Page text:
John Singer Sargent rose to fame for his finely rendered oil portraits. At his peak, he was one of the most sought-after artists for portrait commissions. But, he was also a remarkable watercolorist. I cover the following in the post:
- Impressionist Brushwork
- Strong Accents
- Thin Washes
- Intricate Detail
- Light, Shadow and Color Temperature
- Some Other Interesting Facts and Ideas
- Thanks for Reading!
Watercolors brought out a different side to Sargent’s work. His meticulous oil portraits feature muted colors, dark and imposing backgrounds, and finely rendered subjects. On the other hand, his watercolors are generally much more relaxed, with loose brushwork and an impressionist feel.
I imagine that after slaving away over his portrait commissions for important (and probably also needy) people, some of the joy may have been taken out of painting for him.
“Every time I paint a portrait I lose a friend.”
His watercolor work probably felt like a refreshing break. He ended up creating over 2,000 watercolors during his illustrious career. I feature some of them in this post along with my commentary.
If you were not familiar with Sargent, you could easily mistake him for one of the Post-Impressionists based on his watercolors alone. He used loose and expressive strokes and left much up to the imagination.
In Ships. Venice, Sargent used long, sweeping strokes for the water. The colors weave into each other, creating the illusion of movement. The boats, by contrast, were painted with more rigid and broken brushwork.
Tip: Most of the time, it can be effective to match the nature of your brushwork to the nature of the subject you are painting. If you are painting smooth and calm water, then use smooth and calm brushwork. If you are painting rigid architecture, then use rigid brushwork.
In the painting below, Sargent used relatively intricate brushwork to match the girl’s face. For the rest of the painting, Sargent used a variety of strokes to merely give the impression of a dress and the surrounding nature. Without the subject’s face, you may struggle to understand what is going on in the painting.
Take a close look at the rocks in the painting below. It is really nothing more than an abstract arrangement of light and dark shapes.
For comparison, below is one of Sargent’s oil paintings based on the same subject.
Although the watercolor was painted with much less detail, it still appears realistic on first glance. That is because Sargent used fairly accurate values, colors, and shapes.
Sargent often used large areas of “flat” color shapes along with strong accents to draw your attention. By accents, I mean small areas of significant contrast (usually light, dark or vivid color).
Below is a great example of this. Sargent used thin, transparent washes of color for most of the painting (it reminds me of J. M. W. Turner’s work). Sargent then added dark, opaque accents around the center to really draw your attention.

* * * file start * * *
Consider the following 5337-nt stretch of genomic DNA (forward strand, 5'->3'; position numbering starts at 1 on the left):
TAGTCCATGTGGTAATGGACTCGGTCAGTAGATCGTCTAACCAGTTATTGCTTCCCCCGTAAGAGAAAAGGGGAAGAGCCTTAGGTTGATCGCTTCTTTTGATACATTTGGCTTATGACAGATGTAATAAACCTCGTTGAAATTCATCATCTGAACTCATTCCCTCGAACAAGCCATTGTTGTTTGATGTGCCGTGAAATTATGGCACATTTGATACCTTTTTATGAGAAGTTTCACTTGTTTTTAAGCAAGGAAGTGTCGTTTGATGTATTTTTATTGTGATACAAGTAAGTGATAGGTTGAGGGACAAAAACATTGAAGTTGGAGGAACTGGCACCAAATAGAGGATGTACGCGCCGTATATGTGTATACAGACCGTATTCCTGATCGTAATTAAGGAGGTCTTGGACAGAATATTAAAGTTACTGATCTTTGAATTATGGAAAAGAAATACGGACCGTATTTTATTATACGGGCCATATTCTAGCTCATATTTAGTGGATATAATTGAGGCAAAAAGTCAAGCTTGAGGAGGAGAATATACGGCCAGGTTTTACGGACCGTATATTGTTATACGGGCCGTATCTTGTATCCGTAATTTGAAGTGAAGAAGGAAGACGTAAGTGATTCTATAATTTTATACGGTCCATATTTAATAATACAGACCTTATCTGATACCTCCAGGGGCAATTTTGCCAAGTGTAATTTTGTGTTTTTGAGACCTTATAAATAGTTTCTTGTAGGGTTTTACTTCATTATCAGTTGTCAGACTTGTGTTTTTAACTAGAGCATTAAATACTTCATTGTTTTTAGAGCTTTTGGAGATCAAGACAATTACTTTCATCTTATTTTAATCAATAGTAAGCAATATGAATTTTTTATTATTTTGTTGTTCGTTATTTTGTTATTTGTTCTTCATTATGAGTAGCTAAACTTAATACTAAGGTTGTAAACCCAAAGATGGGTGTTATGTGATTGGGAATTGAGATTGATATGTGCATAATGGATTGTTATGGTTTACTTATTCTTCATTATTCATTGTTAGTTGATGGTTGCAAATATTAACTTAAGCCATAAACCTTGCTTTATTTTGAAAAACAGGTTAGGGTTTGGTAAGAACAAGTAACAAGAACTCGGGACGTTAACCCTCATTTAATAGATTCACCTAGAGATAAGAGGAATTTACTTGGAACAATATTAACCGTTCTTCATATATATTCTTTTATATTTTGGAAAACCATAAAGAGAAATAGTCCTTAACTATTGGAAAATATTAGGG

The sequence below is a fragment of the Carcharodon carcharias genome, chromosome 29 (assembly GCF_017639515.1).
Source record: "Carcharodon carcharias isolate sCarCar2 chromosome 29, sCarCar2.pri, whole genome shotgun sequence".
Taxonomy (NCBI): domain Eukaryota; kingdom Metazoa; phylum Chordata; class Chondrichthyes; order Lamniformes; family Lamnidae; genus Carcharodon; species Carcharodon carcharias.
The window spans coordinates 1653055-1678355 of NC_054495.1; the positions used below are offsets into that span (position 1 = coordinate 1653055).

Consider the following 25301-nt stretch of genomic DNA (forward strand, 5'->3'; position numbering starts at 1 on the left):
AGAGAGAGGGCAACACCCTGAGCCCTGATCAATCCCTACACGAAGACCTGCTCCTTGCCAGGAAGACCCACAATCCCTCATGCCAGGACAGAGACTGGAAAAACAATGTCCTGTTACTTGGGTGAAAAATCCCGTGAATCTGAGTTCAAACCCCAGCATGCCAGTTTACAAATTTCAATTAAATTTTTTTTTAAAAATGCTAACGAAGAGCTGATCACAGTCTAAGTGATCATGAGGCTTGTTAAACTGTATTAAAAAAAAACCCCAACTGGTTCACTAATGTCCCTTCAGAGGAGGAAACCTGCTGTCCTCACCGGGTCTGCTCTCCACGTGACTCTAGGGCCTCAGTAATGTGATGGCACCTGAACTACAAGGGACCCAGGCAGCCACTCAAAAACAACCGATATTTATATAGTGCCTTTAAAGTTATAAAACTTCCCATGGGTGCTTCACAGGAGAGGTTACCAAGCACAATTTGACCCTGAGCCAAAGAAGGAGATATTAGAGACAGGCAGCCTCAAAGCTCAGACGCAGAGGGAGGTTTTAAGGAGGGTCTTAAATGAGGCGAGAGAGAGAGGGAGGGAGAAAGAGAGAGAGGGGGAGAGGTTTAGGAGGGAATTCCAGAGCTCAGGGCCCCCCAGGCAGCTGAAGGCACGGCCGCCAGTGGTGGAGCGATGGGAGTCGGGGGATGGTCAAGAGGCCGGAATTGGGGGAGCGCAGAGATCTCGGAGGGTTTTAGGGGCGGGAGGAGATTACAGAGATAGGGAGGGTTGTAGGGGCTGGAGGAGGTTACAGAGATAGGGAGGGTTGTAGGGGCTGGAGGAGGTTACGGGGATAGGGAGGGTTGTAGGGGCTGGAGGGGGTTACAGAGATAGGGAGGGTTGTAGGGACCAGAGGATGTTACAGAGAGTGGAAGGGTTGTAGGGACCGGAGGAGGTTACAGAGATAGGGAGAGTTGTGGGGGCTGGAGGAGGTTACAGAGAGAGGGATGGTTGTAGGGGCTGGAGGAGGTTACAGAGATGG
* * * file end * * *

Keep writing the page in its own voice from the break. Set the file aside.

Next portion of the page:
In Abandoned Boats, simple color shapes make up the trees and parts of the water. Strong accents were used to paint the abandoned boats and their reflections.
Sargent painted many watercolors of Venice like the one below. For the buildings, notice how they are basically just large color shapes with dark, yet simple accents over the top. This is a powerful combination which you will see in many of Sargent’s watercolors.
Many of Sargent’s watercolor landscapes are nothing but simple and playful washes of color. (This goes to show that you don’t need to try and create a sophisticated masterpiece with every canvas you touch).
(See the supplies page for details about what I use and recommend.)
The intricate watercolors below appear more like realistic drawings than paintings. Sargent demonstrated his remarkable control and accuracy with a rather limited color palette.
Light, Shadow and Color Temperature
The watercolors below feature interesting patterns created by light and shadow. Also, notice the clever use of temperature contrast throughout the paintings. Sargent was constantly jumping from warm to cool to warm, whilst maintaining a consistent theme throughout the paintings.
For the white ox painting in particular, the overall theme seems to be warm lights and cool shadows (rich browns for the lights and cool blues for the shadows). Sargent took it a step further by using temperature contrast within the shadows. The end result is a sophisticated interplay between warm, cool, light and dark colors.
Some Other Interesting Facts and Ideas
Before I wrap this up, here are some other interesting facts about Sargent’s watercolors:
- Sargent’s watercolor palette comprised of Alizarin Carmine, Brown Pink, Burnt Sienna, Cadmium Yellow Pale, Chrome Yellow, Cobalt Blue, Gamboge, Lamp Black, Rose Madder, Ultramarine Blue, Vandyke Brown, Scarlet Vermillion, Deep Vermillion, Viridian, and an opaque white (source).
- From what I have read from other artists, photos really do not do his work justice. You need to see his watercolors in person to truly see his brushwork, transparent washes, and use of opaque colors. Unfortunately, his watercolors are not displayed as prominently as his oils, perhaps due to the fact watercolors tend to be more fragile and fade in light.
- Unlike oils, watercolors are highly portable and dry fast. This allowed Sargent to create so many artworks whilst traveling all over the world to places such as North Africa, Switzerland, Spain, France, Italy.
- Sargent never made attempts to sell his watercolors out of principle. He made most of his fortune from his portrait commissions, so selling his watercolors was probably not a high priority and did not align with his vision as an artist.
Thanks for Reading!
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